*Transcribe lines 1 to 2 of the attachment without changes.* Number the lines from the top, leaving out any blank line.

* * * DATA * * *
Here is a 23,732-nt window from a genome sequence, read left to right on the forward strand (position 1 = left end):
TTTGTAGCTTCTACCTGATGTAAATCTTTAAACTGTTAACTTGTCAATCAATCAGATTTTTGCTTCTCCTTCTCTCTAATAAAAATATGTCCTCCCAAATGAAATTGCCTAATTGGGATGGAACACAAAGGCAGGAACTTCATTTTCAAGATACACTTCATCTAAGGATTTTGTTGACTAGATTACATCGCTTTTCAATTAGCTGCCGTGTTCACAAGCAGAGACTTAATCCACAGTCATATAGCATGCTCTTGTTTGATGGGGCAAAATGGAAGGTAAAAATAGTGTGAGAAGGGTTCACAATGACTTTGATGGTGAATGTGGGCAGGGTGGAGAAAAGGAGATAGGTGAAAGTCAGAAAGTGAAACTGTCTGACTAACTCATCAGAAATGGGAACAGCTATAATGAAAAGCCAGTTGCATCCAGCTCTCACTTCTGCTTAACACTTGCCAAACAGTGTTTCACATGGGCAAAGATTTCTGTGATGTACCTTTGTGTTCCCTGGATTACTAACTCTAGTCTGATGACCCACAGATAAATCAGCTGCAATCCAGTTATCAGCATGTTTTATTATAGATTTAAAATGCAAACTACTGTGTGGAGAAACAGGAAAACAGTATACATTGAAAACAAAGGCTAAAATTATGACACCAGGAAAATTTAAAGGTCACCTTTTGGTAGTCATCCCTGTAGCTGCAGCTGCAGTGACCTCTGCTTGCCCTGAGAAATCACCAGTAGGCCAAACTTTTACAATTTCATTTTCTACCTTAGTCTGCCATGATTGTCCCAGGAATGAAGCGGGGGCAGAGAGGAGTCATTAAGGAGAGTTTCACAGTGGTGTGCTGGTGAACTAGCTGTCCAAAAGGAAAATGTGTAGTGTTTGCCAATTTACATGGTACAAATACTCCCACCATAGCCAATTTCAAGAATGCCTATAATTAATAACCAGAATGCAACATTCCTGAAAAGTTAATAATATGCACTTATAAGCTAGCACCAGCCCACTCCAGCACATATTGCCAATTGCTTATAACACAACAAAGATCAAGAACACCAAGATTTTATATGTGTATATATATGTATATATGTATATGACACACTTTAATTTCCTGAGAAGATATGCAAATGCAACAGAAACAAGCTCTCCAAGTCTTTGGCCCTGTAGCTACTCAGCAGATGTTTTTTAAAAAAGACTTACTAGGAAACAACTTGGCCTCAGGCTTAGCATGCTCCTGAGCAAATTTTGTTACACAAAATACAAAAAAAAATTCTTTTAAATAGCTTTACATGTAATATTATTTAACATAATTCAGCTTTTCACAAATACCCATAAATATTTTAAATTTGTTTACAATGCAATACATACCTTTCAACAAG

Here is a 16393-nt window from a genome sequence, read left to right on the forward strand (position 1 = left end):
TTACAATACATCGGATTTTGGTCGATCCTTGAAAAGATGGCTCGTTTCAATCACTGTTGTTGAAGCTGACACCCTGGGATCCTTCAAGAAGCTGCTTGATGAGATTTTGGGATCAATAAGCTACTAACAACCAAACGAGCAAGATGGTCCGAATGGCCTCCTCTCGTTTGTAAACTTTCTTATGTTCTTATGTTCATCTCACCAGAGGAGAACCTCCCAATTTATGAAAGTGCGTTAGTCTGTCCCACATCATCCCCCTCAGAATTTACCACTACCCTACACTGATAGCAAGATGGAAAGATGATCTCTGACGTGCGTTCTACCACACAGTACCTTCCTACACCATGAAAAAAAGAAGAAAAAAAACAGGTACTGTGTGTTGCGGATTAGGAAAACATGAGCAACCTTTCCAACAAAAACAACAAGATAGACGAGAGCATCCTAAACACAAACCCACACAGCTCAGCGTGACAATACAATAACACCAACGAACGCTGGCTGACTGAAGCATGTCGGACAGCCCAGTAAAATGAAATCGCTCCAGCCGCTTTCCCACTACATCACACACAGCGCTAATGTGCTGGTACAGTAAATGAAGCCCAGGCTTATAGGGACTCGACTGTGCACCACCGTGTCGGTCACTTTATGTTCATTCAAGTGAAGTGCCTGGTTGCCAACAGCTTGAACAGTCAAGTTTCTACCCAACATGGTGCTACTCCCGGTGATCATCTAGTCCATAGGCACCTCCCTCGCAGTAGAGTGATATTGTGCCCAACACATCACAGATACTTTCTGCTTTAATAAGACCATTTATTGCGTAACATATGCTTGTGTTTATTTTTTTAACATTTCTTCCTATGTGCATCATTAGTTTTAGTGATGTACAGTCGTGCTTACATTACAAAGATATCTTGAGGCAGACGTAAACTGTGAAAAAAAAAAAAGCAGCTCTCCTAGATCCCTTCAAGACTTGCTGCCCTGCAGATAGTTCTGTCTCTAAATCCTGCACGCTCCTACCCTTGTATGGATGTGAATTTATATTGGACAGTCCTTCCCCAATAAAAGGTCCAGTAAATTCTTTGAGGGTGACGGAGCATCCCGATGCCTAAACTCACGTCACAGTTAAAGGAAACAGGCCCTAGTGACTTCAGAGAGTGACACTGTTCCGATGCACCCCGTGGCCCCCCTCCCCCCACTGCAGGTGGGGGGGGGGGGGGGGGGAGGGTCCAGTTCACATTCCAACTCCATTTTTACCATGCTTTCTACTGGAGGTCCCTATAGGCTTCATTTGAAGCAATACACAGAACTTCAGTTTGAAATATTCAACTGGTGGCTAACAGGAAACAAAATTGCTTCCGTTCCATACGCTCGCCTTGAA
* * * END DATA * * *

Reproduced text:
Here is a 23,732-nt window from a genome sequence, read left to right on the forward strand (position 1 = left end):
TTTGTAGCTTCTACCTGATGTAAATCTTTAAACTGTTAACTTGTCAATCAATCAGATTTTTGCTTCTCCTTCTCTCTAATAAAAATATGTCCTCCCAAATGAAATTGCCTAATTGGGATGGAACACAAAGGCAGGAACTTCATTTTCAAGATACACTTCATCTAAGGATTTTGTTGACTAGATTACATCGCTTTTCAATTAGCTGCCGTGTTCACAAGCAGAGACTTAATCCACAGTCATATAGCATGCTCTTGTTTGATGGGGCAAAATGGAAGGTAAAAATAGTGTGAGAAGGGTTCACAATGACTTTGATGGTGAATGTGGGCAGGGTGGAGAAAAGGAGATAGGTGAAAGTCAGAAAGTGAAACTGTCTGACTAACTCATCAGAAATGGGAACAGCTATAATGAAAAGCCAGTTGCATCCAGCTCTCACTTCTGCTTAACACTTGCCAAACAGTGTTTCACATGGGCAAAGATTTCTGTGATGTACCTTTGTGTTCCCTGGATTACTAACTCTAGTCTGATGACCCACAGATAAATCAGCTGCAATCCAGTTATCAGCATGTTTTATTATAGATTTAAAATGCAAACTACTGTGTGGAGAAACAGGAAAACAGTATACATTGAAAACAAAGGCTAAAATTATGACACCAGGAAAATTTAAAGGTCACCTTTTGGTAGTCATCCCTGTAGCTGCAGCTGCAGTGACCTCTGCTTGCCCTGAGAAATCACCAGTAGGCCAAACTTTTACAATTTCATTTTCTACCTTAGTCTGCCATGATTGTCCCAGGAATGAAGCGGGGGCAGAGAGGAGTCATTAAGGAGAGTTTCACAGTGGTGTGCTGGTGAACTAGCTGTCCAAAAGGAAAATGTGTAGTGTTTGCCAATTTACATGGTACAAATACTCCCACCATAGCCAATTTCAAGAATGCCTATAATTAATAACCAGAATGCAACATTCCTGAAAAGTTAATAATATGCACTTATAAGCTAGCACCAGCCCACTCCAGCACATATTGCCAATTGCTTATAACACAACAAAGATCAAGAACACCAAGATTTTATATGTGTATATATATGTATATATGTATATGACACACTTTAATTTCCTGAGAAGATATGCAAATGCAACAGAAACAAGCTCTCCAAGTCTTTGGCCCTGTAGCTACTCAGCAGATGTTTTTTAAAAAAGACTTACTAGGAAACAACTTGGCCTCAGGCTTAGCATGCTCCTGAGCAAATTTTGTTACACAAAATACAAAAAAAAATTCTTTTAAATAGCTTTACATGTAATATTATTTAACATAATTCAGCTTTTCACAAATACCCATAAATATTTTAAATTTGTTTACAATGCAATACATACCTTTCAACAAG